What to Do With All that Carbon Dioxide: Why Not Make it into a Fuel Source?
Carbon dioxide is a greenhouse gas that is warming our planet, but now a team of scientists believe they might have found a way to take carbon dioxide from greenhouse gas to a greener fuel-source in its own right.
Scientists working at the University of Illinois in Chicago had already created a system by which to convert carbon dioxide into what are known as syngas or, to put it another way, a synthesis gas that can be used as a fuel. Thinking in terms of commercial viability, the main issue with the process was that it required the use of very expensive metals like gold or silver as catalysts in order to activate the needed reduction reaction for this conversion process.
The new method devised by scientists cuts the need for those metals. The two-step process instead uses the inorganic metallic compound molybdenum disulfide and what’s known as an ionic liquid to reduce the carbon dioxide to syngas. What’s more, molybdeneum disulfide provides a number of advantages over other metallic compounds. For instance, it can be easily tweaked to allow for a more efficient process. Also, while synga production in this instance involves creating hydrogen and carbon monoxide, the quantities of each gas could be manipulated to reduce the monoxide and thus further improve a future fuel source.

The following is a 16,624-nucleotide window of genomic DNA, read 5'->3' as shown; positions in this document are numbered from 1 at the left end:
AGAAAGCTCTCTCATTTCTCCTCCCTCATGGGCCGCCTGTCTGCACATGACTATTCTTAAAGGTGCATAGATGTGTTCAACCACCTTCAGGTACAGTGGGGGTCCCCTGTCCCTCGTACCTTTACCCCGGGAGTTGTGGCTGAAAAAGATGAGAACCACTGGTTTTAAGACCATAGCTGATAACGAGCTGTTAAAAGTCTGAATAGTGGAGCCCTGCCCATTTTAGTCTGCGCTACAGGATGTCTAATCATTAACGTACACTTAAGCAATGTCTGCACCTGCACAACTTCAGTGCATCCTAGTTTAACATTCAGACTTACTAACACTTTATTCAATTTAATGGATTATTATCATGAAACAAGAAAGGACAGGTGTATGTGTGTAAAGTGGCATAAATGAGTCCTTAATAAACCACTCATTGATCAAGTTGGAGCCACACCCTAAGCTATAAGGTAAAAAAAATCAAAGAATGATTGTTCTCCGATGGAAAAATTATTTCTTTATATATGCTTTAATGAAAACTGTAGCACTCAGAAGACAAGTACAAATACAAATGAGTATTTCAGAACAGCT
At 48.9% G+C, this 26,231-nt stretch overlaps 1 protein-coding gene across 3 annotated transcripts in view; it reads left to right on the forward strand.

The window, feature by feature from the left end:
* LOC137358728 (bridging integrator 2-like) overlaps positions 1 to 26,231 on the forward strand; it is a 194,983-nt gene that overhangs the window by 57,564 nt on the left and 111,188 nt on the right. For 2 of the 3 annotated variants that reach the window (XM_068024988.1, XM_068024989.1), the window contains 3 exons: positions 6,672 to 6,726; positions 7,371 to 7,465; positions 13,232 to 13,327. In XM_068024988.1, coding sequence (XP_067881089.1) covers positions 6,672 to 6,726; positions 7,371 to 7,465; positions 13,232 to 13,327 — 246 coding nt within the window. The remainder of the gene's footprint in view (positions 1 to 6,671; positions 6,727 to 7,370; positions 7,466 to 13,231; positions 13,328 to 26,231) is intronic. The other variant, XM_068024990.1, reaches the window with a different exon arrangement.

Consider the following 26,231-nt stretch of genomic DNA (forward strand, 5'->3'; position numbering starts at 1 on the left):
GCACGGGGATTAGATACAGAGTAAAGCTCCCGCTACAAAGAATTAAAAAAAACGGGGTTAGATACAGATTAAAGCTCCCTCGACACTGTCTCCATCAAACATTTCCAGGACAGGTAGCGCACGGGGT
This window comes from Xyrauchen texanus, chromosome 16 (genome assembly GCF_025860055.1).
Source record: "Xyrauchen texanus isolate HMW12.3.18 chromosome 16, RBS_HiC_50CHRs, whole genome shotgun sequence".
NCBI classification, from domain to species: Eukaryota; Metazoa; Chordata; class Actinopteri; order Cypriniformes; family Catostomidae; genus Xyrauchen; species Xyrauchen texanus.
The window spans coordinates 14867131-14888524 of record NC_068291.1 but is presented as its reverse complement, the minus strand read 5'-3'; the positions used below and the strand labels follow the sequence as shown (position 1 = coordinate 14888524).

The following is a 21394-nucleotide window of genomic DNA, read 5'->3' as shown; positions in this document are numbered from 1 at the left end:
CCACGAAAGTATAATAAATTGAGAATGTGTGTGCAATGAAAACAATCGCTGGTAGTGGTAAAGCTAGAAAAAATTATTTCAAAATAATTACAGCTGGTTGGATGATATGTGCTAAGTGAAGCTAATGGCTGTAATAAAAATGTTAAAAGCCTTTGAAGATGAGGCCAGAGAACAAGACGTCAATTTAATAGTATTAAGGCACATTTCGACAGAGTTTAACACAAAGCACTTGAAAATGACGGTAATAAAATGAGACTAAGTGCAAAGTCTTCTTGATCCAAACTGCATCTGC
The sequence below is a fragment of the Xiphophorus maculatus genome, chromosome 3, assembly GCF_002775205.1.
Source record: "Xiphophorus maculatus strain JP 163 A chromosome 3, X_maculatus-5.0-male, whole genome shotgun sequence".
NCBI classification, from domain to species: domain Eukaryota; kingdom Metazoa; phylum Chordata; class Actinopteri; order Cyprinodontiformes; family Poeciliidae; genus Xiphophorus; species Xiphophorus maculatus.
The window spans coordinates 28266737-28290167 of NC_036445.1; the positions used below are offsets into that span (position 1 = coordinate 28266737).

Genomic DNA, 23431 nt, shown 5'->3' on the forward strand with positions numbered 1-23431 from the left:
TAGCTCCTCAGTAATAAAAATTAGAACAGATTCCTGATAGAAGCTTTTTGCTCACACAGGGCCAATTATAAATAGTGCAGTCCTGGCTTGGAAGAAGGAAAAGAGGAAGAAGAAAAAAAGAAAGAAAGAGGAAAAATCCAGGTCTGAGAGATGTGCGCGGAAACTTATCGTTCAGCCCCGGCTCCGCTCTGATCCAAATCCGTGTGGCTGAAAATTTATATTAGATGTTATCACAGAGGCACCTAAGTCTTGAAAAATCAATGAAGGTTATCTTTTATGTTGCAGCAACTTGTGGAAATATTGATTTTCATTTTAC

Salehi-Khojin, a primary investigator on the study, is quoted saying that the end goal for all this work is making the reduction process a wide-scale reality: “Our whole purpose is to move from laboratory experiments to real-world applications,” he said. “This is a real breakthrough that can take a waste gas — carbon dioxide — and use inexpensive catalysts to produce another source of energy at large-scale, while making a healthier environment.”
This isn’t the only research of its kind, though. MIT researchers have created a method to “trap” carbon dioxide and turn into useful organic compounds that, in the long term, might allow them to create carbon neutral energy sources where the carbon dioxide they will release will only be roughly what went into making the fuel in the first place.
Researchers from Singapore have also managed to turn carbon dioxide into methanol which, among other things, can be used as a clean burning biofuel.
These technologies are far from being ready to implement, but the new research from the University of Illinois is a reduction process that, potentially, could be much easier to reproduce and industrialize, bringing hopes of significantly reducing the levels of carbon dioxide and cutting how much we add in the future.
There are still some barriers to mass production, though. The study, which was published in Nature Communications on July 30, notes that keeping efficiency at higher scales is still a challenge (though not insurmountable), and we could speculate that a great deal of this technology’s success going forward will be whether the research can get the necessary funds it needs to keep pursuing this technology.
With the U.S. House desperate to cut federal funding to any program that might loosely relate to fighting climate change, and to shackle the government from spending money on renewable or even greener energies, there’s still a lot of climate change-skeptic hot air to fight before we see green energy initiatives like this get the funding they deserve.
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